ARLINGTON, Texas (AP) Scottie Wilbekin sat hunched in his locker, his eyes red, his voice hush and his legs still cramping.
Teammates Casey Prather, Will Yeguete and Patric Young were a few feet away, also fighting back tears while trying to find words to explain how they played so poorly on college basketball’s biggest stage.
It was a painful ending for Florida’s four seniors, the mainstays of coach Billy Donovan’s team.
But when the disappointment flees, when the vivid details of how Florida’s national semifinal unfolded Saturday night at AT&T Stadium fade, the Gators will be able to smile about what will go down as one of the most successful seasons in school history.
”This team was so special, something I’m never going to forget for all my life,” Young said after a 63-53 loss to Connecticut. ”We accomplished a lot just by loving each other and being really committed and loving playing with one another. So I’m just really going to cherish everything that we had this year and it’s going to be something I’ll never forget.”
Florida won a school-record 30 consecutive games, set another mark with 32 consecutive home wins, became the first team to go 18-0 in the Southeastern Conference’s regular season, swept the league tournament and earned the top overall seed in the NCAA tournament for the second time.
And after losing in a regional final the last three years, the Gators finally made it to the Final Four.
They talked all week about not being satisfied with just getting here and finishing the journey. They recited Donovan’s recent anecdote about getting to a potential stopping point while climbing Mount Everest, and instead of settling for the small accomplishment, finding the fortitude to make it the rest of the way despite potential pitfalls and adversity.
Florida tried. The Huskies got in the way – again.
The Gators (36-3) lost to UConn in early December on Shabazz Napier’s buzzer-beater, which many called lucky. The rematch was far from a fluke, with the Huskies dominating the final 30 minutes of the game.
During the last break, with just a few seconds left on the clock, Florida’s seniors huddled on the court with tears in their eyes.
It was over, and everyone knew it.
”Obviously the four seniors, we came together and we have been through a lot,” Yeguete said. ”Just finishing up doing all the things we done this year, I think it’s really special. Going to a Final Four is something special as well. I think we’re going to continue to just cherish our friendship and we’re going to stay close after this.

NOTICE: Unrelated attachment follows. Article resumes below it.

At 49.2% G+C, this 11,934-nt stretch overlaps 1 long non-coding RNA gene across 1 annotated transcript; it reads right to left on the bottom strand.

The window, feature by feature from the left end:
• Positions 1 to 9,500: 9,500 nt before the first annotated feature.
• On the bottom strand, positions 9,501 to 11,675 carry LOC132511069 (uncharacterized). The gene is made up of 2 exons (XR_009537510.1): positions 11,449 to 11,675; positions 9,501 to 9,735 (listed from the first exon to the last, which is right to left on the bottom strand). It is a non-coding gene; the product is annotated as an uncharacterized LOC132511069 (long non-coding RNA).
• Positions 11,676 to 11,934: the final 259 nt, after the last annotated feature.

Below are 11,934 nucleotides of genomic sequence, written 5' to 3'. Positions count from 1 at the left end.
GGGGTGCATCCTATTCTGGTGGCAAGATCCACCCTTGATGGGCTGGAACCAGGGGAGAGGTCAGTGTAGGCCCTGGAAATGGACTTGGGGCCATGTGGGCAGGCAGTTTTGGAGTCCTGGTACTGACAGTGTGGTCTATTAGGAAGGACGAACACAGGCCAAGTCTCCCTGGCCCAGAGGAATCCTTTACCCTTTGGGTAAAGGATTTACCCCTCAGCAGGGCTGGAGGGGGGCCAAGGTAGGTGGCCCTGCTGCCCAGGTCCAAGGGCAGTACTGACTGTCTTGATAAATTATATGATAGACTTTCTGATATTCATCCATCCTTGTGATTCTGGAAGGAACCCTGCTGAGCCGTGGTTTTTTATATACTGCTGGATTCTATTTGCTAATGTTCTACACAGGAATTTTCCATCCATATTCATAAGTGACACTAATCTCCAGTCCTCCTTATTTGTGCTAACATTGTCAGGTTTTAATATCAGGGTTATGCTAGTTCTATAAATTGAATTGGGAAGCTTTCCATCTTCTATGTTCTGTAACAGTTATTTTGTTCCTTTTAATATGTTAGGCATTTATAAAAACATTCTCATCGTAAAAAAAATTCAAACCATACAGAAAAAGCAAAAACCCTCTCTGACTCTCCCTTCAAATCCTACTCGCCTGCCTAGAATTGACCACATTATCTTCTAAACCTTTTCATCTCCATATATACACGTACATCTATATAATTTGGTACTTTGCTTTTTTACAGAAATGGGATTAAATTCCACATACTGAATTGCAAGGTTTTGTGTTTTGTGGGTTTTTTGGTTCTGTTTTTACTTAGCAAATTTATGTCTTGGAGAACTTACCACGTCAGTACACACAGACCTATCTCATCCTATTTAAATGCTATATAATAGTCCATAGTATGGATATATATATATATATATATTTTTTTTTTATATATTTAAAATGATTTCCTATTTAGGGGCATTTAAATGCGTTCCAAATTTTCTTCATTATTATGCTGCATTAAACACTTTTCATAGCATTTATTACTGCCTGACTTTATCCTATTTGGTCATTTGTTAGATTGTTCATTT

”This game is not changing anything, regardless of how I feel, about my relationship with them. They’re great guys. I love them, love to be around them. I just wish them the best and I know they’re going to be successful in life.”
The seniors finished with a program-record 120 victories, including 13 in the NCAA tournament. They also won three SEC titles.
They provided Donovan with a unique combination of players who stayed in school, committed to the process, got better every year and ended up with significant roles for the one of the nation’s top teams.
It wasn’t enough to beat UConn. But it surely will cement this group as one of Donovan’s best, right behind that star-studded team that won back-to-back national titles in 2006 and 2007.
”Everybody will remember this season for the team that we were able to become,” Wilbekin said. ”At the beginning of the year, it didn’t look like we would be much of a team. Then throughout the year, we just really came together and did a lot of special things, broke a number of records at the school and won some really tough games.
”Unfortunately, we didn’t go out the way we would like to, but only one team is going to do that. So we just have to try and remember all the good things that we did before this point. Even though it’s hard right now, I’m sure that I’ll look back on this year and be really proud of the guys that were standing next to me.”
The guys behind them should be worth watching, too.
Sharp-shooter Michael Frazier II, dynamic guard Kasey Hill, versatile forward Dorian Finney-Smith and big man Chris Walker are a solid nucleus to build around next season. Throw in transfers Eli Carter, Alex Murphy and Damontre Harris, as well as incoming freshmen Chris Chiozza, Brandone Francis and Devin Robinson, and the Gators could be a contender again in 2015.
They have a tough act to follow, though.
”The No. 1 question I ask myself every year is: Did our team play as close as possible to their potential?” Donovan said. ”Maybe more so than any team that I’ve coached based on the talent level, we played way beyond our potential as a team.”